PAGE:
Pioneer Astronautics is likely doing some variant of the molten oxide electrolysis that Boston Metal is commercializing here on Earth: https://www.bostonmetal.com/moe-technology/#moe-process
This involves melting rock (potentially just random basalt) and electrolyzing it. Graphite may be used as a cathode, but the anode must be resistant to oxidation, or the anode will be consumed by reaction with the O2 and CO2 will be released instead. Earlier work used precious metals like iridium for anodes, some recent work (related to Boston Metal's process) uses chromium alloys (https://www.chemistryworld.com/news/greener-cleaner-steel-/6155.article), and I've also seen mention of ceramic electrodes that become conductive at the temperatures involved.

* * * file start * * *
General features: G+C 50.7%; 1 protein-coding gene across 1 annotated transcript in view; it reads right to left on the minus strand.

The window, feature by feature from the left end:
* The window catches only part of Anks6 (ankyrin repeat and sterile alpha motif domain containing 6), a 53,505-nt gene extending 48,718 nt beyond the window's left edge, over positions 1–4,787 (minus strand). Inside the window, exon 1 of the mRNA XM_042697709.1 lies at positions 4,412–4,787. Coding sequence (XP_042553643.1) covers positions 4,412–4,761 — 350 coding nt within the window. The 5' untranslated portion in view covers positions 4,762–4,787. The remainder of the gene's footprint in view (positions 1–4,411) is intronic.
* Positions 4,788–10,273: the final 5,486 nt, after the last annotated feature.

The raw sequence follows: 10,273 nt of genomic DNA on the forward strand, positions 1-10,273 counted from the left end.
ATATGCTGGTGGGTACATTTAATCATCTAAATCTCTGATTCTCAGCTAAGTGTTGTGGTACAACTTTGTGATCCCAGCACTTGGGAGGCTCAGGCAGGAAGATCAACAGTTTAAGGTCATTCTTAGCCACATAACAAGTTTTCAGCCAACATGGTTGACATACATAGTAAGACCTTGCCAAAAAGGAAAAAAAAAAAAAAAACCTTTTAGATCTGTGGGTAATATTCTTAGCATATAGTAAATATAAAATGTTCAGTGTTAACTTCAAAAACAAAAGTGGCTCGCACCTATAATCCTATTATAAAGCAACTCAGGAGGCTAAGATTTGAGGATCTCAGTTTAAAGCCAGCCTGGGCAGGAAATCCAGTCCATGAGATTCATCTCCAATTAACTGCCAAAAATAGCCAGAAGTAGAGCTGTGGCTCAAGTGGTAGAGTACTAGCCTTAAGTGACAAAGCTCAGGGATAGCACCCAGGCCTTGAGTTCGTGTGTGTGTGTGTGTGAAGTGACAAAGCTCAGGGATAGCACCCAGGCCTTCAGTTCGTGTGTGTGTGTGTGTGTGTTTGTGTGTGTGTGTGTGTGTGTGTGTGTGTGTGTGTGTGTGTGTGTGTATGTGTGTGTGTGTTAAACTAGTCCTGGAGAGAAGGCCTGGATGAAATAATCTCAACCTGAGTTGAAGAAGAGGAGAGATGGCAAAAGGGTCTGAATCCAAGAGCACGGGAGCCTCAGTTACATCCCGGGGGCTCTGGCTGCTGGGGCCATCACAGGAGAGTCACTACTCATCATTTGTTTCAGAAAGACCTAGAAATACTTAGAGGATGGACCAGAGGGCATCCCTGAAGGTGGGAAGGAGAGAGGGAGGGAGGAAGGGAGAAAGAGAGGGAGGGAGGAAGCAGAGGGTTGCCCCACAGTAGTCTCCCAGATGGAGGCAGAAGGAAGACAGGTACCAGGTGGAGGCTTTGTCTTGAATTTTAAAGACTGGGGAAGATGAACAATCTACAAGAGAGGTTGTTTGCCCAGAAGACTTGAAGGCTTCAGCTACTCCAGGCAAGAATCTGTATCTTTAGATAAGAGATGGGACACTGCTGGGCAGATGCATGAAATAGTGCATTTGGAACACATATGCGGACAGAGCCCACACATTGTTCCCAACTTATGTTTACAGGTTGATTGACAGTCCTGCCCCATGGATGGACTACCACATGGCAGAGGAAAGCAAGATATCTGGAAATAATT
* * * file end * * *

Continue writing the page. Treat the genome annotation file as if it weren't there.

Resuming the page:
And of course, while oxygen is collected at the anode, the cathode collects the metallic (or semimetallic) components of the oxides...iron, silicon, copper, etc. This is the desired end product for Boston Metal, and might eventually be the primary end product on the moon as well, with the oxygen being a waste product produced in greater quantities than needed.